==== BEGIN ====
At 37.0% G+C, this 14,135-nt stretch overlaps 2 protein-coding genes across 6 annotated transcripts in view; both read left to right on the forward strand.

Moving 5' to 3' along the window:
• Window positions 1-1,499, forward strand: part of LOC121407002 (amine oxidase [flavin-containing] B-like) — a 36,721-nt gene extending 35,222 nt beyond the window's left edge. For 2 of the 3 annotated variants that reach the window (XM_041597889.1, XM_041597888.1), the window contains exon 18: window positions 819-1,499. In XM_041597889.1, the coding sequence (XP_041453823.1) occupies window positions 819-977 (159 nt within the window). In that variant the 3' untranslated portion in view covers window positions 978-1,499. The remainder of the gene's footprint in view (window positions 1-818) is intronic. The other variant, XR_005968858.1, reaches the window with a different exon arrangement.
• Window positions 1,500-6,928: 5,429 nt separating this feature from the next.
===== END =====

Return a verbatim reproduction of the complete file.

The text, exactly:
At 37.0% G+C, this 14,135-nt stretch overlaps 2 protein-coding genes across 6 annotated transcripts in view; both read left to right on the forward strand.

Moving 5' to 3' along the window:
• Window positions 1-1,499, forward strand: part of LOC121407002 (amine oxidase [flavin-containing] B-like) — a 36,721-nt gene extending 35,222 nt beyond the window's left edge. For 2 of the 3 annotated variants that reach the window (XM_041597889.1, XM_041597888.1), the window contains exon 18: window positions 819-1,499. In XM_041597889.1, the coding sequence (XP_041453823.1) occupies window positions 819-977 (159 nt within the window). In that variant the 3' untranslated portion in view covers window positions 978-1,499. The remainder of the gene's footprint in view (window positions 1-818) is intronic. The other variant, XR_005968858.1, reaches the window with a different exon arrangement.
• Window positions 1,500-6,928: 5,429 nt separating this feature from the next.